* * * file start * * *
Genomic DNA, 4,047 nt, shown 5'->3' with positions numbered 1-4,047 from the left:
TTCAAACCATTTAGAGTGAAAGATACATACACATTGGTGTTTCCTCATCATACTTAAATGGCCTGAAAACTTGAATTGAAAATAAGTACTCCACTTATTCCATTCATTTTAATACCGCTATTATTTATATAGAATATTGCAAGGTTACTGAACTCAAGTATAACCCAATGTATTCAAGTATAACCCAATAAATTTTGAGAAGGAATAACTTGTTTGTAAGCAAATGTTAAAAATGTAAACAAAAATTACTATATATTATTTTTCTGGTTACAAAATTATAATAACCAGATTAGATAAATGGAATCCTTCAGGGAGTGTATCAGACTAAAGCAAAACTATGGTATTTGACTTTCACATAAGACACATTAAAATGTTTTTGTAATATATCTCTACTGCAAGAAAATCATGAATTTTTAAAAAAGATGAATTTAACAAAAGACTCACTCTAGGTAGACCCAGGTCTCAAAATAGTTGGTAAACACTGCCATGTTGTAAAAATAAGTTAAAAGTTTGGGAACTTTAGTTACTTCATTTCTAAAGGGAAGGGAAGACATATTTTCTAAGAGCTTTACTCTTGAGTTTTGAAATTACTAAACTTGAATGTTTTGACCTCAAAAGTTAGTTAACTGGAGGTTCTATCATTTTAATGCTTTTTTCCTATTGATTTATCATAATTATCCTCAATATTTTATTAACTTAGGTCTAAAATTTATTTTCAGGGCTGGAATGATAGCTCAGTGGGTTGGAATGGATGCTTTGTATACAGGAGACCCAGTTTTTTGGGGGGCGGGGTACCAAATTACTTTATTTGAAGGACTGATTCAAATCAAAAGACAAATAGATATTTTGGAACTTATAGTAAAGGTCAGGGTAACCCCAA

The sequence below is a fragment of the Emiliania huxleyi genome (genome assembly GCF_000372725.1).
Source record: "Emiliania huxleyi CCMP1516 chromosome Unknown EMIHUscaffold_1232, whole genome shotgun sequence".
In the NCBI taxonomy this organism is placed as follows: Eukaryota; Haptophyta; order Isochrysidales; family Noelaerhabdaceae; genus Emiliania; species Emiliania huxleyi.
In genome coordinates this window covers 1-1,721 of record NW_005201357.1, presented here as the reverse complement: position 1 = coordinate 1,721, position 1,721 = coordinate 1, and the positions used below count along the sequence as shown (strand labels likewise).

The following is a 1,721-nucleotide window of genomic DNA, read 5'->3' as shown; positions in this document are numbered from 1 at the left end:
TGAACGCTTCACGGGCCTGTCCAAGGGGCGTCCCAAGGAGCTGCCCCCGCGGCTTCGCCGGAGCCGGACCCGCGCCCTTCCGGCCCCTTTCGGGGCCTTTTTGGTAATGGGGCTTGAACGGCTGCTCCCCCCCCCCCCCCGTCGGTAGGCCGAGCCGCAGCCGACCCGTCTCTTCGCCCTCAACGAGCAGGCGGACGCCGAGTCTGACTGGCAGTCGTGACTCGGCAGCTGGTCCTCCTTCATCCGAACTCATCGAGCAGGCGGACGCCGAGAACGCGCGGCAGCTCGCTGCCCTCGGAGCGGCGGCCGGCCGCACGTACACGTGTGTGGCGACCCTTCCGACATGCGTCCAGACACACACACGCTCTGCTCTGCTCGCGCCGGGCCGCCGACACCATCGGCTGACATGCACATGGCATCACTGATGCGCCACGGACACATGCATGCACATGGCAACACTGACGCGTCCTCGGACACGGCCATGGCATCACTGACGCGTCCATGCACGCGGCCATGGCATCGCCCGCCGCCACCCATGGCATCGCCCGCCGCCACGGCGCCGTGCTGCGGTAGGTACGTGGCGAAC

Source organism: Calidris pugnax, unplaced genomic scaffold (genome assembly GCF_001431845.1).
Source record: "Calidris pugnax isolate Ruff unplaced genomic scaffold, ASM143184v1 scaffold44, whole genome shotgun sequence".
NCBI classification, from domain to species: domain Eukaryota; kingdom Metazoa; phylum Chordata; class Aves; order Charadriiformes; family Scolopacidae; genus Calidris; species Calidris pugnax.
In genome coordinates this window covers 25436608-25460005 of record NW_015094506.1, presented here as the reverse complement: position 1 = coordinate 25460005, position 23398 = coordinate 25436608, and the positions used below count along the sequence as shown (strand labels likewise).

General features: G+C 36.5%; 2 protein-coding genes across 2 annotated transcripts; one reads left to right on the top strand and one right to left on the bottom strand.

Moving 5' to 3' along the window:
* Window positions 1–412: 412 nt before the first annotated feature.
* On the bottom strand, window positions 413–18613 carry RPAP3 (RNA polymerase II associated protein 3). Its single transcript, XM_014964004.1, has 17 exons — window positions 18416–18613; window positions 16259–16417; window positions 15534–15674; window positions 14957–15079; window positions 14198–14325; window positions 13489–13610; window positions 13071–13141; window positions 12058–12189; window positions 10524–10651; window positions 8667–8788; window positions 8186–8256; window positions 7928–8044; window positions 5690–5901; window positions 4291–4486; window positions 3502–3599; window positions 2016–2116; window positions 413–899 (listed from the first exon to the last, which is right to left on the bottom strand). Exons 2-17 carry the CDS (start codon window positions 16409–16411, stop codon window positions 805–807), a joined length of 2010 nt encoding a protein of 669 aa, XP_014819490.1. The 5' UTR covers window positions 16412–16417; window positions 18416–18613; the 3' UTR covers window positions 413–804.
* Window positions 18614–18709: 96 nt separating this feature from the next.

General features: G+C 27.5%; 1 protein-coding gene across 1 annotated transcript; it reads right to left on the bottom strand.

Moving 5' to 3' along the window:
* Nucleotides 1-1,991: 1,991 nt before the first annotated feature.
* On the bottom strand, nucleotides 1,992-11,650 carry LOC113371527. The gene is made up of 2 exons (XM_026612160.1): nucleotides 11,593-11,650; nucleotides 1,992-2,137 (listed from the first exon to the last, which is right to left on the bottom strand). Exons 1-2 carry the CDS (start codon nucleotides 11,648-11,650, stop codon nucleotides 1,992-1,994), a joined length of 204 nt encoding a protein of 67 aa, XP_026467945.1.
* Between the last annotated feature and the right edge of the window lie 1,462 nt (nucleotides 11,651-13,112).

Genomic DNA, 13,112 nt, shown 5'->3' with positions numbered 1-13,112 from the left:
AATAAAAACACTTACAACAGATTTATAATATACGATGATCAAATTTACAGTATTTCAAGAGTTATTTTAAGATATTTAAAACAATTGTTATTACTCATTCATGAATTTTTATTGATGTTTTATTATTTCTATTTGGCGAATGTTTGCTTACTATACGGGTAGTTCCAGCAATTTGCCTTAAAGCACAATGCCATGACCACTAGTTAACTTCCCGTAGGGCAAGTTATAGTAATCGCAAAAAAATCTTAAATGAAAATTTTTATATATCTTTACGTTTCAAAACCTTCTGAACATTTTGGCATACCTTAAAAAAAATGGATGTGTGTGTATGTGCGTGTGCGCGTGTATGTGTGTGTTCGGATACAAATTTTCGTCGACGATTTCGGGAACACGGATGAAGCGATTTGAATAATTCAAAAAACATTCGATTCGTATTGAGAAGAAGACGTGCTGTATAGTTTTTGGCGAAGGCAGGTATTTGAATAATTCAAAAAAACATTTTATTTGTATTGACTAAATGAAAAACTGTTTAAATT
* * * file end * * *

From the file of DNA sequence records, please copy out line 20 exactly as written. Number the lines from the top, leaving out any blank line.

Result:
* Nucleotides 1-1,991: 1,991 nt before the first annotated feature.